Despite appearances, the Book of Daniel insists from its first paragraph that God reigns over kingdoms and empires. He alone grants rulership to whomever He pleases - (Daniel 1:1-2, 2:20-21, 4:17).

The Book begins by recounting how Nebuchadnezzar captured Jerusalem and removed the golden vessels from the Temple to the “treasure-house of his god in the land of Shinar.” While he attributed this to the gods of Babylon, it occurred because “the Lord gave it into the king’s hand.”

The subjugation of Judah created a theological dilemma for patriotic Jews since the Babylonians had conquered what remained of the Kingdom of Judah. Did not the name of their new overlord, ‘Nebuchadnezzar’, include the name of the Mesopotamian god Nebo’? Had not pagan gods triumphed over the God of Israel?

The latest “King of Babel” was attempting to reverse the ancient decree of God by seizing His “house,” gathering scattered nations back to “Shinar,” and imposing his pagan tongue on one and all.  Judah’s tribute included high-ranking exiles sent to Babylon to be educated in the “wisdom” and the language of Mesopotamia.

This was a national catastrophe for the Jewish nation. Nevertheless, the Book of Daniel declares that God gave Judah to Babylonian overlordship - (Daniel 1:4).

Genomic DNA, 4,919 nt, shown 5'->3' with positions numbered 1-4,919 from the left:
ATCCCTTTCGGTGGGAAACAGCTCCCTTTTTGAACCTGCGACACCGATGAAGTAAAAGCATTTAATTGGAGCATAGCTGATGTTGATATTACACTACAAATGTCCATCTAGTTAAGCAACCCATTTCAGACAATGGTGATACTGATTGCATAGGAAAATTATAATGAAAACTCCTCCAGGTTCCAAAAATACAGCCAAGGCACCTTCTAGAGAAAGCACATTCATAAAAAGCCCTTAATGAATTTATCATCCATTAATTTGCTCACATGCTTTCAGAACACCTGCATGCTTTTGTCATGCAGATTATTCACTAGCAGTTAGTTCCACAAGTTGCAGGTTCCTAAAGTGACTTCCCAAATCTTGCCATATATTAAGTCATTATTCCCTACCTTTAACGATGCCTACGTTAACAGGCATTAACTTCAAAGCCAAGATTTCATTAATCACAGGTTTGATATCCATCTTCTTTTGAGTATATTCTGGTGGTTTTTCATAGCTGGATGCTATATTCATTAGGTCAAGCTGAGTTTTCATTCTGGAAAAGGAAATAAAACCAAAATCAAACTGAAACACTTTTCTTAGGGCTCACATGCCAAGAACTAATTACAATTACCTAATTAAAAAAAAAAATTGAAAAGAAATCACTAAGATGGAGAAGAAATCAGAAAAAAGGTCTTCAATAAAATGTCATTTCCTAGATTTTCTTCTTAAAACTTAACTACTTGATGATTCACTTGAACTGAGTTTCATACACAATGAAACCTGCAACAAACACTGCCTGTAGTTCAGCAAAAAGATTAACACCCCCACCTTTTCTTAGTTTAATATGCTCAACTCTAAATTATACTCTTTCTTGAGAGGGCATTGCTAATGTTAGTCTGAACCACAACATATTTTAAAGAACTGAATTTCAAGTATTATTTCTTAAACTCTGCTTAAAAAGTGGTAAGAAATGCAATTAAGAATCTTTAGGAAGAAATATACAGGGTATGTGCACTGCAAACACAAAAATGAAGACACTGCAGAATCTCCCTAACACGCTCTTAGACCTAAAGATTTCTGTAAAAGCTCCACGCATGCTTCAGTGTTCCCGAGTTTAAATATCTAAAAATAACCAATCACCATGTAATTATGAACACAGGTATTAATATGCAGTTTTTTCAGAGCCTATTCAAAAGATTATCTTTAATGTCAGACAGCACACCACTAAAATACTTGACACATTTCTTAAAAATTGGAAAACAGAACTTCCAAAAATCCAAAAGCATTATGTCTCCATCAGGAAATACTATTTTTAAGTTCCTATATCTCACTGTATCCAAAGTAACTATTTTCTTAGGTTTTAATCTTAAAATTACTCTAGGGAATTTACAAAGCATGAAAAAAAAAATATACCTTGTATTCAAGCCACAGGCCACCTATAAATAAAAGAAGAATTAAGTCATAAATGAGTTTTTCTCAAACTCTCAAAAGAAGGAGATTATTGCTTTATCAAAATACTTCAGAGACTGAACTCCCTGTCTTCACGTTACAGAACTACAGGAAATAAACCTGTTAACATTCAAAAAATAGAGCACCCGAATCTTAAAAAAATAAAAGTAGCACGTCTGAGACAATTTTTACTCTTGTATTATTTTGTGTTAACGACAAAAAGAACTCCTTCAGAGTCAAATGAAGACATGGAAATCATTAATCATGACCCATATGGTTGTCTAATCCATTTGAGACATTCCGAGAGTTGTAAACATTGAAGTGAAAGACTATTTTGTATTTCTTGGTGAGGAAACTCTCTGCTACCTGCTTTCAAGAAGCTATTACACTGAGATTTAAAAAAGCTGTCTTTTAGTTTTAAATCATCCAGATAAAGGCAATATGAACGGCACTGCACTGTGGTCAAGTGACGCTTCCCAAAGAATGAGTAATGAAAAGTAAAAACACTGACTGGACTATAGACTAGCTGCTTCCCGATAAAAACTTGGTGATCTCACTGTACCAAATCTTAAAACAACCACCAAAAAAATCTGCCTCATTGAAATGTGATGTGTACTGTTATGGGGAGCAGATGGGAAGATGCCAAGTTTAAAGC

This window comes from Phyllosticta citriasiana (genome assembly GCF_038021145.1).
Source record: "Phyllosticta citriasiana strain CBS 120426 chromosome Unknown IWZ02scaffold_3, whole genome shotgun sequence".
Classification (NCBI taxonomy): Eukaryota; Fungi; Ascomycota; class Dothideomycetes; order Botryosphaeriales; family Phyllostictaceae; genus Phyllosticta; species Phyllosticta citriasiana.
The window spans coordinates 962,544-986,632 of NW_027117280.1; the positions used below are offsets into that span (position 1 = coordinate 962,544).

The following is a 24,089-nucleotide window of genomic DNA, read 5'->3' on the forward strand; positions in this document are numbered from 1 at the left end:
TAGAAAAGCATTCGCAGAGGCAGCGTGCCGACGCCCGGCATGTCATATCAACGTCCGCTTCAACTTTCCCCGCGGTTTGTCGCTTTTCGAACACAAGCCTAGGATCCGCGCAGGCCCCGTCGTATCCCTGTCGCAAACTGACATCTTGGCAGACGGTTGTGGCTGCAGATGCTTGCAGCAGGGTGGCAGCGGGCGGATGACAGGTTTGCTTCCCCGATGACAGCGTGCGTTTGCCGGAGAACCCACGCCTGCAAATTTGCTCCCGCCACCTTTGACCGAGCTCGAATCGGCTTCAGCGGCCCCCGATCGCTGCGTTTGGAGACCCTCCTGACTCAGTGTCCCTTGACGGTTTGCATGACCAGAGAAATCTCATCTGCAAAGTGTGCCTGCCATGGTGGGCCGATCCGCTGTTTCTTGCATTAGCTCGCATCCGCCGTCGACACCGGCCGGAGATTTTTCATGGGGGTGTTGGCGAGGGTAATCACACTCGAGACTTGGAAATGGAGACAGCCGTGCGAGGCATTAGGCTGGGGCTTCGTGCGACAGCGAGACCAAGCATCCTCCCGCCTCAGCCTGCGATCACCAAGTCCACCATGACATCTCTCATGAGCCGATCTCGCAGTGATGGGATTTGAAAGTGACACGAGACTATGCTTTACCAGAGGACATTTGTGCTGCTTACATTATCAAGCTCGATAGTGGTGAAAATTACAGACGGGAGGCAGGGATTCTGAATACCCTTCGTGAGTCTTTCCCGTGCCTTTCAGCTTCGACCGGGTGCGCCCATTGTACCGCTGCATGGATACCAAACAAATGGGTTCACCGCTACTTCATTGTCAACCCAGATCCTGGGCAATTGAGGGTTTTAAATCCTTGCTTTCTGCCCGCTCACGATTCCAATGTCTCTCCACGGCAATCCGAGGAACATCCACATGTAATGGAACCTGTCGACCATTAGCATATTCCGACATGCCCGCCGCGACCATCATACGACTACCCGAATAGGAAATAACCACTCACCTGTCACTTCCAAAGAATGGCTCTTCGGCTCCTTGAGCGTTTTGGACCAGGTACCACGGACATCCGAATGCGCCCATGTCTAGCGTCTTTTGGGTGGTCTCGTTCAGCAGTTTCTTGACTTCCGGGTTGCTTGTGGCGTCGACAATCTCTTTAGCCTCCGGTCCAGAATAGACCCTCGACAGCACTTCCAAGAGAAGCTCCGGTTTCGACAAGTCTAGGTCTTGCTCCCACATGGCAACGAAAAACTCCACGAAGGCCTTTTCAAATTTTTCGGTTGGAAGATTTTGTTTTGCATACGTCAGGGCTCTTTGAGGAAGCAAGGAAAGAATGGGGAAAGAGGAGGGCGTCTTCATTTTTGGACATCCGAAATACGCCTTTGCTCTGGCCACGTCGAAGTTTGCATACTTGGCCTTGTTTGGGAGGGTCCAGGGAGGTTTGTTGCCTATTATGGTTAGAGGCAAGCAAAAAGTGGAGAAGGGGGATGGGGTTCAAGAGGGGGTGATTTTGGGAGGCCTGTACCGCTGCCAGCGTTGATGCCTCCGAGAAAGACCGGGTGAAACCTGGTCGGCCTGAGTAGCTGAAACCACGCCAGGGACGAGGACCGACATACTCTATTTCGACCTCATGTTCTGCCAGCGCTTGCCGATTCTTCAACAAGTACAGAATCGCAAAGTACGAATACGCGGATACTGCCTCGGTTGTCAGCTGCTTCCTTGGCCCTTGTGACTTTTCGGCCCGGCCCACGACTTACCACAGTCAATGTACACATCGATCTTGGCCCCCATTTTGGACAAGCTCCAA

The Hebrew verb translated as “gave” is applied several times in the Book’s first chapter. God gave the kingdom into the “hand of Nebuchadnezzar.” Daniel was “given favor and sympathy with the prince of the eunuchs.” Yahweh gave Daniel and his companions “knowledge and skill in all learning and wisdom,” moreover, Daniel was “given” understanding in all visions and dreams.

The Babylonian king put Daniel and his friends to the test. He “found them ten times better than all the scribes and enchanters of his realm.” Therefore, they were promoted to serve in his court. Despite the disaster that had befallen Judah, subsequent events demonstrated that God used the lowly Jewish exiles to achieve His purposes and direct the course of human history - (Daniel 1:17-20).


Events occurred in the second year of Nebuchadnezzar, well before Daniel’s Babylonian education was completed. His interpretation of the king’s dream was not attributable to his newly acquired knowledge, but to the “discernment in all visions and dreams” given to him by God.

Nebuchadnezzar was troubled by his dream. Therefore, he commanded the wise men of Babylon to reveal its contents and meaning. Enraged at their inability to do so, he ordered the destruction of all the wise men of Babylon.